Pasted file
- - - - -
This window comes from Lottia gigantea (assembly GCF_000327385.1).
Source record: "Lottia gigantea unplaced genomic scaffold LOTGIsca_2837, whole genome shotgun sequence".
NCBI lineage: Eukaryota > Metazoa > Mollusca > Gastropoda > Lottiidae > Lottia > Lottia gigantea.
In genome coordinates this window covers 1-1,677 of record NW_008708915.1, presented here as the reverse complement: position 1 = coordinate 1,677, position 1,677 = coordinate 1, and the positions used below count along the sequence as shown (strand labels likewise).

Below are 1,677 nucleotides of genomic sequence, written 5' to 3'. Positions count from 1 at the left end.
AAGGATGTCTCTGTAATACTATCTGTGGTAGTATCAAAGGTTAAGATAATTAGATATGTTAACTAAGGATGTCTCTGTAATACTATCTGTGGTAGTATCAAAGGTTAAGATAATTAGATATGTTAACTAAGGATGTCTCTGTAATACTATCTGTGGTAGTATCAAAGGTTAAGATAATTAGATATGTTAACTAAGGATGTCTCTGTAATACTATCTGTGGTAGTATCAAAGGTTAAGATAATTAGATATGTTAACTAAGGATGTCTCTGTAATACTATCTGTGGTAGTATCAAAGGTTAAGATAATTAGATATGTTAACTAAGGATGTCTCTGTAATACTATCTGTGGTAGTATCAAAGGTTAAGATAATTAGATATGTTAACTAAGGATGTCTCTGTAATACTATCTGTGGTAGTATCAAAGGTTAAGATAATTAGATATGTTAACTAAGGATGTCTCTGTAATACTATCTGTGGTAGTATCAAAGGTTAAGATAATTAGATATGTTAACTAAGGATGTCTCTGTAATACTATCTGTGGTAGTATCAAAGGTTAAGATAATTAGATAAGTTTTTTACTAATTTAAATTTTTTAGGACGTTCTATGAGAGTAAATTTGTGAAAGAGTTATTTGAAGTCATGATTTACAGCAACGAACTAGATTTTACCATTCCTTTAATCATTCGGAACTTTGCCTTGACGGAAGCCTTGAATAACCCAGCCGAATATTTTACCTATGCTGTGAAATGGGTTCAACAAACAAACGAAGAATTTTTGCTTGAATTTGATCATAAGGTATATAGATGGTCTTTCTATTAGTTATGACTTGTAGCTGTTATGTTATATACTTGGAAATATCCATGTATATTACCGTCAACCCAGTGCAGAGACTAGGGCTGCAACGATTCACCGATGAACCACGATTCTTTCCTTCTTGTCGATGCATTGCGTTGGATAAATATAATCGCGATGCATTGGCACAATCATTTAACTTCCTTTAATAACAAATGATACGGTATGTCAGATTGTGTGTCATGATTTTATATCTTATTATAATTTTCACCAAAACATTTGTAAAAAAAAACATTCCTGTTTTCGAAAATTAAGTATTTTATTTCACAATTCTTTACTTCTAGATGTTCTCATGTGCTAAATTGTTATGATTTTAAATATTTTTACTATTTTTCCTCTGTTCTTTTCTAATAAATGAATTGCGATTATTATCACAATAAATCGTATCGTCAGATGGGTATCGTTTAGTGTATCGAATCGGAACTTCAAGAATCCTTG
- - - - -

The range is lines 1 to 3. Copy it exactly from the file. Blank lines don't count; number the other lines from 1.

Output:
This window comes from Lottia gigantea (assembly GCF_000327385.1).
Source record: "Lottia gigantea unplaced genomic scaffold LOTGIsca_2837, whole genome shotgun sequence".
NCBI lineage: Eukaryota > Metazoa > Mollusca > Gastropoda > Lottiidae > Lottia > Lottia gigantea.